In order to halt global warming, all countries need to participate including the U.S. under the new administration!


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The Republican Plan to Eliminate the Clean Air Act

Smog  devastates the town

Donora, origination of the word “smog”.

“Why all the effort to eliminate the regulation of toxic emissions? Because pollution control costs money!”

By Dr. John J. Hidore

October 30, 2016—Anyone who watches national or international news often sees videos of Beijing or other Chinese cities, where the air pollution becomes unsafe to breath. The air often contains carbon dioxide, sulfur dioxide, and lead. In the worst cases the authorities recommend people stay indoors. This is not a new phenomenon. The same problem exists in other places.

Historic Urban Pollution Episodes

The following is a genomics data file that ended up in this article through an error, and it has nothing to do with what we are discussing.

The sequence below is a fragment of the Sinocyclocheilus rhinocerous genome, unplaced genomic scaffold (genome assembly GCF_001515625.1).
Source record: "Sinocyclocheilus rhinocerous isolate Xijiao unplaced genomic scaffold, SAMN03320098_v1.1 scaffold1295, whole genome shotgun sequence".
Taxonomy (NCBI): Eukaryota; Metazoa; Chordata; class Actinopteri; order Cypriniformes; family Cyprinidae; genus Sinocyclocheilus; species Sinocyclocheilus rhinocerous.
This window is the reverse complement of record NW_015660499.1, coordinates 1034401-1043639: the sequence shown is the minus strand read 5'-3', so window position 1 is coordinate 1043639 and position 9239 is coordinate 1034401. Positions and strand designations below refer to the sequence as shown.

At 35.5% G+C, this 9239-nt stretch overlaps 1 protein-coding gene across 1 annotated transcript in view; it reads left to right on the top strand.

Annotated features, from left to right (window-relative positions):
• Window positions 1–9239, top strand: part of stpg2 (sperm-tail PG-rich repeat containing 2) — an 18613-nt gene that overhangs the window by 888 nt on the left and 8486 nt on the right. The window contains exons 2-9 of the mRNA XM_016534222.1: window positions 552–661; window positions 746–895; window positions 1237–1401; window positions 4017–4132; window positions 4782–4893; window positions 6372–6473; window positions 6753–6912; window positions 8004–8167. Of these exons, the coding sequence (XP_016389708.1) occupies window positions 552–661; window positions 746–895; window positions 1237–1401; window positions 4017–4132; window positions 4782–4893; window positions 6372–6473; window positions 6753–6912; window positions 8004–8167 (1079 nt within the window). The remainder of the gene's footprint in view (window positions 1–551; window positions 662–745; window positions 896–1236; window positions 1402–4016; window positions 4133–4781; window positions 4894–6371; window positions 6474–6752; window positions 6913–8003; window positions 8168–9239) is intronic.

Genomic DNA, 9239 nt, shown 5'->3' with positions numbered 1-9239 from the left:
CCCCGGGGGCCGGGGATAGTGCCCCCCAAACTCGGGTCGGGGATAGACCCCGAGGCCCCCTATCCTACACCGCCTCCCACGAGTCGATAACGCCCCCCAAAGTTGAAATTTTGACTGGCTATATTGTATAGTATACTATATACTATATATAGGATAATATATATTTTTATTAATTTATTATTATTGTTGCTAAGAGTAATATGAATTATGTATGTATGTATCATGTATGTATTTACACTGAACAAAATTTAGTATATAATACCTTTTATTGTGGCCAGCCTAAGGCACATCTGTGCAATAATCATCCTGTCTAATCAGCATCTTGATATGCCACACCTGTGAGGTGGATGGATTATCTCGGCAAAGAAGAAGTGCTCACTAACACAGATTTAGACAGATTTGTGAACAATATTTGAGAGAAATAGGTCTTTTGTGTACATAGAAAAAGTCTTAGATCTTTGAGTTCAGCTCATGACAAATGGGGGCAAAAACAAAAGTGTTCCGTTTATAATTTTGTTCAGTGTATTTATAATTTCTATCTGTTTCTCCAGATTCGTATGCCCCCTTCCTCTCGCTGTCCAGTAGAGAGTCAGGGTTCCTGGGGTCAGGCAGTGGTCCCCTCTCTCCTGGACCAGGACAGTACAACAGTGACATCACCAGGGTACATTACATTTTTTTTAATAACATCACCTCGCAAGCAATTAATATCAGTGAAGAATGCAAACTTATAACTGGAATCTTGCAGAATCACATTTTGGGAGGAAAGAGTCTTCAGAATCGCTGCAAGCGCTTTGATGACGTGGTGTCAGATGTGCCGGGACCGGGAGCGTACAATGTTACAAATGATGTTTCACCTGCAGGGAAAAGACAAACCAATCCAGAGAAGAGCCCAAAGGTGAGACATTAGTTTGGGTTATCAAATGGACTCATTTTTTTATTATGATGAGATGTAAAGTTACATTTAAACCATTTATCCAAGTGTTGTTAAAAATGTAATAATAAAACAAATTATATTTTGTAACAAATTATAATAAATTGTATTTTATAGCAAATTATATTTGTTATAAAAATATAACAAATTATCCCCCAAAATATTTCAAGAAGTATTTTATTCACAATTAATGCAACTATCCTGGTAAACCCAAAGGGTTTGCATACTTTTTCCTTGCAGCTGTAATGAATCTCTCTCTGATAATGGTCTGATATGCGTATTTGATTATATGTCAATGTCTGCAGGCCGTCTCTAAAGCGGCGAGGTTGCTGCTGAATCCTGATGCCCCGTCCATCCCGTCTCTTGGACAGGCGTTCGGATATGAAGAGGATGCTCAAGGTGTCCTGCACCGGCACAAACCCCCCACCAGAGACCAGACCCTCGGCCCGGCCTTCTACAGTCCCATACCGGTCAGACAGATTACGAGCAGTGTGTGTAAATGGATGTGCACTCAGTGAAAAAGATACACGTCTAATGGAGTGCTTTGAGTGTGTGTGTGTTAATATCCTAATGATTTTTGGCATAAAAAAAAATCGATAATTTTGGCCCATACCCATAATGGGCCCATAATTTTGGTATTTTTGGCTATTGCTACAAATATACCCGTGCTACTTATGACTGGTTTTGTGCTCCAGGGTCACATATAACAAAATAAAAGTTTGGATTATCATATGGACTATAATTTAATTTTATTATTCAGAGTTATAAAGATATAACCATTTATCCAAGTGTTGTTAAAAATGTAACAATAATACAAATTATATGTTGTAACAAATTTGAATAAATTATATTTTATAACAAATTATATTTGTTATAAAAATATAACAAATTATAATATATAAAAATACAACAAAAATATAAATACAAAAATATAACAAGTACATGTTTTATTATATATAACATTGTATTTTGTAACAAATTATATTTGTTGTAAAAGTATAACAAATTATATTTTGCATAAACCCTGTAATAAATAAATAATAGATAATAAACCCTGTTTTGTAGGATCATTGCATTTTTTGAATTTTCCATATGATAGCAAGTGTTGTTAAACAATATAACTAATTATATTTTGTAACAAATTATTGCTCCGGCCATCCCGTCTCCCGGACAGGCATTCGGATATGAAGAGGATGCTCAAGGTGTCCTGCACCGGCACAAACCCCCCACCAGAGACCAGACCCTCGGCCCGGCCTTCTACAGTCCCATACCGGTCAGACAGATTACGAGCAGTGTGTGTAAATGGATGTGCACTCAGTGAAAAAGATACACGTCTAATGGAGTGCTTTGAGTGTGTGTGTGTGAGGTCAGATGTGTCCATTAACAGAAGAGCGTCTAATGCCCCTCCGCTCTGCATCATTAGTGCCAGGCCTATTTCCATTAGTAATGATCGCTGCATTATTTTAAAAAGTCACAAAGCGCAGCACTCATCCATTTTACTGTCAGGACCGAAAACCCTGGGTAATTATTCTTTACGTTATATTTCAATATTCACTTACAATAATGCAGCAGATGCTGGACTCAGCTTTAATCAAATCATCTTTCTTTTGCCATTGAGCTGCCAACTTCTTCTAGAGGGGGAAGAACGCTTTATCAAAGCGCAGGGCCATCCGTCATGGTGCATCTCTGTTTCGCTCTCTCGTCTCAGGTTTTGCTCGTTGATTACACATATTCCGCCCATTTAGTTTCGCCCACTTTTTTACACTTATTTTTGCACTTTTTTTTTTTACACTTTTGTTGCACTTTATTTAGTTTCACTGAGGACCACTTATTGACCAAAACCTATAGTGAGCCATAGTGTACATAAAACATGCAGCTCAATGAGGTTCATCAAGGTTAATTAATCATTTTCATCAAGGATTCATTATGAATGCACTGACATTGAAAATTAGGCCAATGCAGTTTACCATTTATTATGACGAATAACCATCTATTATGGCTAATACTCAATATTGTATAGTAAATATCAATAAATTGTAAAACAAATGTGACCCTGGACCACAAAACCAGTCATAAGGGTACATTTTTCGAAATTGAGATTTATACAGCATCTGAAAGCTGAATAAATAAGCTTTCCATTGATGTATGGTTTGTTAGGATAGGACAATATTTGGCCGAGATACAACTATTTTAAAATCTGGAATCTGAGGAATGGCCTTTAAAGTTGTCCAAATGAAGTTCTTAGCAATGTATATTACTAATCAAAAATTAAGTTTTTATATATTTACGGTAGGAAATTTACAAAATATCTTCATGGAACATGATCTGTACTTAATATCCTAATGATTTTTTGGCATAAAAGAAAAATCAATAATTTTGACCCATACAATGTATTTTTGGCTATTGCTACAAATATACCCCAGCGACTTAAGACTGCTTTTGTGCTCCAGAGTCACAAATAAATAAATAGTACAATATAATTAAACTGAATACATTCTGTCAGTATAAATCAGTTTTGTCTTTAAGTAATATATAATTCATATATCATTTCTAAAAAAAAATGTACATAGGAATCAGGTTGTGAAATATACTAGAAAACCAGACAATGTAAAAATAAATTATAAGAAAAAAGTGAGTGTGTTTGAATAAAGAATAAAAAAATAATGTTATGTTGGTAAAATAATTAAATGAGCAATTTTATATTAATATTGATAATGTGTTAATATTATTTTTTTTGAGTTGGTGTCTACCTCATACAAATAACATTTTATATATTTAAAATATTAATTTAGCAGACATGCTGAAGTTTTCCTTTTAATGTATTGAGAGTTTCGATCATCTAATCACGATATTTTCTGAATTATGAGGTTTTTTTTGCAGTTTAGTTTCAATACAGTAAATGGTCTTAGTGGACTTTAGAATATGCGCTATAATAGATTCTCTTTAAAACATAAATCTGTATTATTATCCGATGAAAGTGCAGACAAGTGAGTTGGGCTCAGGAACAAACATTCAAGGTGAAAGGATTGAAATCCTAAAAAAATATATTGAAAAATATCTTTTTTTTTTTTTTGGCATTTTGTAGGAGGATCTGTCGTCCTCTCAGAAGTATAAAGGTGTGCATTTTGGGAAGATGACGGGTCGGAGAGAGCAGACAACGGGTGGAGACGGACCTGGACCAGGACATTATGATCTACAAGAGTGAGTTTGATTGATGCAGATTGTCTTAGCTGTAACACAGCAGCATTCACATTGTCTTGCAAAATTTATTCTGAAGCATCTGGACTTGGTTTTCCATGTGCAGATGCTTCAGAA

On October 27, 1945, a thick mixture of smoke and fog formed over the town of Donora, Pennsylvania in the United States. Donora was a town of about 14,000 people, with two large industrial mills in the town. One was a steel and wire company and the other was a zinc plant. The next day, after the cloud formed, people started getting sick and dying. The hospitals were soon full and a temporary morgue was established in the community building. People could not easily leave town because the cloud was too thick to drive. Thousands of the town’s population became sick and 20 perished. Four days after the poisonous cloud formed a storm broke up the cloud. In spite of the fatal event in Donora, the two plants continued to operate for years. The cloud was a mixture of smoke and industrial chemicals. It was this event which gave birth to the term smog. Just four years after the Donora, Pennsylvania event, a week long smog hit London, England. It was largely the result of burning coal and was estimated to have killed 4,000 people.